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Using inspiration from classic games eg.Mario illegal?

So I'm pretty good at making artwork for games on things like illustrator or photoshop and whatever, and I wanted to 'Easter egg' mario's head into my game, so I found a pixelated image of it on google images, opened up illustrator and made the head from scratch so that it looks very simillar to it and it recognisable, so this was completely my own work as I made it from scratch, it isn't a 100:100 scale so it isn't perfectly simillar and I only used the image as a means of knowing how to make it, however it is clear that it is Mario (which was my intention in the first place), so would this be illegal to use in my game?

Thanks :)

Comments

  • SocksSocks London, UK.Posts: 12,822Member

    @AIM said:
    this was completely my own work as I made it from scratch

    Copying something doesn't make it your work (not in a legal / intellectual property sense at least), if I were to trace a picture of Spiderman from a comic that would give me no more legal right to use the image in an app than if I were to simply scan it.

  • ArmellineArmelline Posts: 4,753Member, PRO

    It's a muddy issue. On the one hand, Nintendo own the right to the likeness of Mario, and it doesn't matter if you draw him yourself or use one of their images.

    On the other hand, if your use falls under parody or under fair use, you may get away with it. It's not uncommon to see nods to copyrighted characters in games and films, such as hidden Mickey Mouse ears etc.

    Realistically, you'd probably get away with it. But you might not, and then you could find yourself in a lot of trouble.

  • SocksSocks London, UK.Posts: 12,822Member

    @Armelline said:
    On the other hand, if your use falls under parody or under fair use, you may get away with it. It's not uncommon to see nods to copyrighted characters in games and films, such as hidden Mickey Mouse ears etc.

    Yeah, he might swing it if it plays no real part in the game, if it were just a one off little cameo.

    @Armelline said:
    Realistically, you'd probably get away with it. But you might not, and then you could find yourself in a lot of trouble.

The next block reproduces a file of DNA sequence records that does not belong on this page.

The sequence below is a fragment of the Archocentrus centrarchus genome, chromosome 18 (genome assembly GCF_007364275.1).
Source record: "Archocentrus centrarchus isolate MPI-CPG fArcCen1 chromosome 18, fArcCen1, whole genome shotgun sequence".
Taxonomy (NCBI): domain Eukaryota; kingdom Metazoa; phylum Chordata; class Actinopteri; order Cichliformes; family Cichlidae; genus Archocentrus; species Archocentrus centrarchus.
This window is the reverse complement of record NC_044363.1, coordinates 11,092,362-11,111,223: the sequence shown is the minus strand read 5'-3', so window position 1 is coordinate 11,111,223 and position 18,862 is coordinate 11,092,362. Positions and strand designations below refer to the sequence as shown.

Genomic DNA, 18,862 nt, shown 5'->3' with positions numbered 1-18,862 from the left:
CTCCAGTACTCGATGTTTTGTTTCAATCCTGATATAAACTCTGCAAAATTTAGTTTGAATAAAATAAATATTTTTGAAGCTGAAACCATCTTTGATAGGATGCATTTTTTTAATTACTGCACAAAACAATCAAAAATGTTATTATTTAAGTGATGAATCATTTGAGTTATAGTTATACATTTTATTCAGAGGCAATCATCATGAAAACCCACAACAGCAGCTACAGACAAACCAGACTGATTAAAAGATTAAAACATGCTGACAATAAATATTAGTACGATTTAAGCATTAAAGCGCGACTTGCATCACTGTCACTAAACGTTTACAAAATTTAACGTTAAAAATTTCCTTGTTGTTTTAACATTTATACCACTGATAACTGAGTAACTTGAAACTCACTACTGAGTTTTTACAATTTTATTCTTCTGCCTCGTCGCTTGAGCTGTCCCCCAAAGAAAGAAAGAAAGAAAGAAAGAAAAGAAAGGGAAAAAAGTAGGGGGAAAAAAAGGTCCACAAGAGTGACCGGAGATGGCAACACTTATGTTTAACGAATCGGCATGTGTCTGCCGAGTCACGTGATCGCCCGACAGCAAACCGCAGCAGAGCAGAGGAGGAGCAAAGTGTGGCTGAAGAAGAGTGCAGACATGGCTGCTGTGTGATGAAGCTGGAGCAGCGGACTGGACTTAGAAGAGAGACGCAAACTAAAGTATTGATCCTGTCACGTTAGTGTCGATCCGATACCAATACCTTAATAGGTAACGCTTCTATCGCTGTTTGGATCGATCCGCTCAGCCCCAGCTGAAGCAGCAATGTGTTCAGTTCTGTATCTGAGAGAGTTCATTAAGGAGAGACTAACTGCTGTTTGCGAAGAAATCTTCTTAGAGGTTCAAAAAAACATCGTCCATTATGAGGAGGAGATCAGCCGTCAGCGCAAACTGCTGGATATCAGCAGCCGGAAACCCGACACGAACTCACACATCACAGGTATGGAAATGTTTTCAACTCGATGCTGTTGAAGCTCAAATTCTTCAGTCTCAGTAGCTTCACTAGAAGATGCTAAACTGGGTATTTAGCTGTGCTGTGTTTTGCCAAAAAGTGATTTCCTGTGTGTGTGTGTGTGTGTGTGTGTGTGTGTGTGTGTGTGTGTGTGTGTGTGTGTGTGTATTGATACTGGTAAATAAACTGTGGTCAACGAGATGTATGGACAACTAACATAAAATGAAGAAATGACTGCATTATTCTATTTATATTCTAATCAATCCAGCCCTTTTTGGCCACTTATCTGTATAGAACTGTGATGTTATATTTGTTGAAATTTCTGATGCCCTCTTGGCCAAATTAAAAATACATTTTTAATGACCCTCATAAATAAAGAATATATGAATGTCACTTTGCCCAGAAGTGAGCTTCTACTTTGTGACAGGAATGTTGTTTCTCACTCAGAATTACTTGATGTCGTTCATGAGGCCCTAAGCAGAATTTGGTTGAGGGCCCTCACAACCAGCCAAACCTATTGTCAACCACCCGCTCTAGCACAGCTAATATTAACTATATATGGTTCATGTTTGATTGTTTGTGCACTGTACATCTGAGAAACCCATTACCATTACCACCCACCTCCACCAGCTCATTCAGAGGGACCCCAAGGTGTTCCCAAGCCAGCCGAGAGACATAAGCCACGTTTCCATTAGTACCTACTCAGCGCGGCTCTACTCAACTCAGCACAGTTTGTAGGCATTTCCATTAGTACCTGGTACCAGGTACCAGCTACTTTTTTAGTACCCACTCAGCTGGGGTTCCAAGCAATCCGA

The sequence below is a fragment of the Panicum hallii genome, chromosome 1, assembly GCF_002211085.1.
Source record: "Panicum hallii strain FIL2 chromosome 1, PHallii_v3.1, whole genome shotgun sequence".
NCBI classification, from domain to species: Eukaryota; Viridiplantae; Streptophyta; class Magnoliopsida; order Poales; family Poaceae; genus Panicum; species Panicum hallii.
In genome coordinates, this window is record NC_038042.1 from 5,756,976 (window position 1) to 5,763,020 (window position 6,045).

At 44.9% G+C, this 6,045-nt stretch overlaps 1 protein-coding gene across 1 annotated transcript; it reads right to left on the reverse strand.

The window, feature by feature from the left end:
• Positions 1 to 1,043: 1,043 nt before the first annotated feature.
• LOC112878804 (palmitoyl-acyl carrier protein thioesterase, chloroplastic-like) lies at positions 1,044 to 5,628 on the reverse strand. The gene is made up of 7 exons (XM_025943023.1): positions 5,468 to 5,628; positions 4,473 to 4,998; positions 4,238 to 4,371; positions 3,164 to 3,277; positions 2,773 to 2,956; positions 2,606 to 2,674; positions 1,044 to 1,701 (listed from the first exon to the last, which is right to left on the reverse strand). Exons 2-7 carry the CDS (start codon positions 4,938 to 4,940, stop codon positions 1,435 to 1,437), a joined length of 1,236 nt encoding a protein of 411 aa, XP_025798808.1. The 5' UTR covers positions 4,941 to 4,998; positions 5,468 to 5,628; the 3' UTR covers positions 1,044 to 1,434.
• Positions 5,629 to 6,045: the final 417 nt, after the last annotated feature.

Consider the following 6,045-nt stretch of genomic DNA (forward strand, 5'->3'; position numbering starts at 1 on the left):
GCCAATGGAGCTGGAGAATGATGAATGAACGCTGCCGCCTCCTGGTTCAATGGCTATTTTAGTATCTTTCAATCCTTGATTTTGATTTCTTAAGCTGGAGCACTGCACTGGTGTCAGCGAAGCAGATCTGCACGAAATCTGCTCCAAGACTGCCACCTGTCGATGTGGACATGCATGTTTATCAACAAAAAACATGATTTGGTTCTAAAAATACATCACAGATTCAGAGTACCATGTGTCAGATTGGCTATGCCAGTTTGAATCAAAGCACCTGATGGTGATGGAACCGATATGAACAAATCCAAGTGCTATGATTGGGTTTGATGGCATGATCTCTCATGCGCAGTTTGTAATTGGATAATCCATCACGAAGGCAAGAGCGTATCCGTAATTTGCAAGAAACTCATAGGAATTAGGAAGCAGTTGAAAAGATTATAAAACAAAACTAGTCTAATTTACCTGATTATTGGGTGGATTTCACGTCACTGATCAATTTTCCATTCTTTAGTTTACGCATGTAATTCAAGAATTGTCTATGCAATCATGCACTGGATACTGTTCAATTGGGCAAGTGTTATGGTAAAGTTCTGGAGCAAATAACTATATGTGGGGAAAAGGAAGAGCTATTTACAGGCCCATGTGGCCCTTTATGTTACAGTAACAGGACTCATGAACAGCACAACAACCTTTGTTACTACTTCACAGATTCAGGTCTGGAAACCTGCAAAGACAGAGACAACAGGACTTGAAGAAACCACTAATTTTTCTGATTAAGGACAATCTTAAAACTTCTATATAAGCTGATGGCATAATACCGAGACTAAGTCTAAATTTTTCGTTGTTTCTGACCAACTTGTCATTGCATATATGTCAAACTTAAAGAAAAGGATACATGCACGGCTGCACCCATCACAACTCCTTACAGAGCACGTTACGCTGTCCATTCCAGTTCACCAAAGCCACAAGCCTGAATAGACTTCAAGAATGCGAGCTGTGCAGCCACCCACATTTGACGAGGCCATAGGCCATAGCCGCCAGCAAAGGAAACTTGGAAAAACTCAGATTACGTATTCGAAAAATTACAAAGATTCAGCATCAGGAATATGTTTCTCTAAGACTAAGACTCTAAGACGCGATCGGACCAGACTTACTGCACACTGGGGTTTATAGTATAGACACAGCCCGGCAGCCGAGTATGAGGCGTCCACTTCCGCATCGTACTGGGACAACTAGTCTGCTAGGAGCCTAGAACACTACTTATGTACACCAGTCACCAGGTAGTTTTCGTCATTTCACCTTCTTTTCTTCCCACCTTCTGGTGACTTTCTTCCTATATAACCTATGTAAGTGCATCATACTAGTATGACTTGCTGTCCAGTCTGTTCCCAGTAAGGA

Super Mario Prison ?

  • KiwiLeeKiwiLee Posts: 181Member
    edited June 2014

    As it's only an easter egg and NOT the remit of the entire game I'd go for it. Worst case you should have a back up plan ready for a quick update. As long as you steer clear of Mario the word, icons and screen images having a dig at the character in the deepest bowels of the game 'parody' would be considered fair game.

    Just make sure the easter egg is a little tricky to achieve.

  • AIMAIM Posts: 8Member, PRO

    Well the actual character isn't being used, it's literally a pixel version of his head, and say it wasn't mario and was a different character completely, but its a pixel version of their head and you can easily recognise the character, and the gameplay of my game is literally nothing at all like mario in the slightest, AND everyone who plays the game will see this head, they will know it represents mario, but i'm not mentioning the word mario or anything to do with him in the slightest, could i still get done for it? I'm not even showing an "M"

  • AIMAIM Posts: 8Member, PRO

    And let's be realistic, Flappy Bird literally copied the mario setting and the pipes and even openly admitted to using it as inspiration for his pixelated design, it was also one of the most known and downloaded apps ever on the app store, if that didn't incur any lawful issues surely a mock of marios head having nothing to do with the original game will get away with it?

    Separate question: If I use the same noise that's used in sonic when he collects a coin, or a sound effect from any game, would this be completely discouraged? I imagine the direct copy of a noise would probably attract for issues than a picture so yeh..

  • IMakeGamesLikeThisIMakeGamesLikeThis Beaverton, OregonPosts: 64Member
    edited July 2014

    It's illegal to use copyrighted material for commercial use. You can get away with it if the creators of the material weren't to come after you for using their material. However, unless the creators of the material specifically state that you CANNOT use their material for non-commercial use, you can use it as long as you don't profit from their material.

    In the example of Flappy Bird's Mario-like pipes, the creator of Flappy Bird didn't actually make profits off of those pipes, so therefore he wasn't using them for commercial use, which is probably why Nintendo didn't sew him (once you think about it, Nintendo's lost a lot of money from the 3DS and Wii U, so buy the rights to Flappy Bird would make them quite a bit of money, so if they could, they would have sewed him for it). These kind of topics are very hard to answer because it all depends on what the creator of the material does about the issue. You'll probably be able to do what you want to do.

    However, you can't legally be sewed if you're below 18 years of age because you can't hire a lawyer without signing a legal contract which you can't do until you're 18 years of age. However, the creator of the material, in this case Nintendo, they can still force you to stop using their material for any use or for a certain use, and if you don't follow their restrictions, your parents can be charged with copyright infringement and you could possibly go to juvy.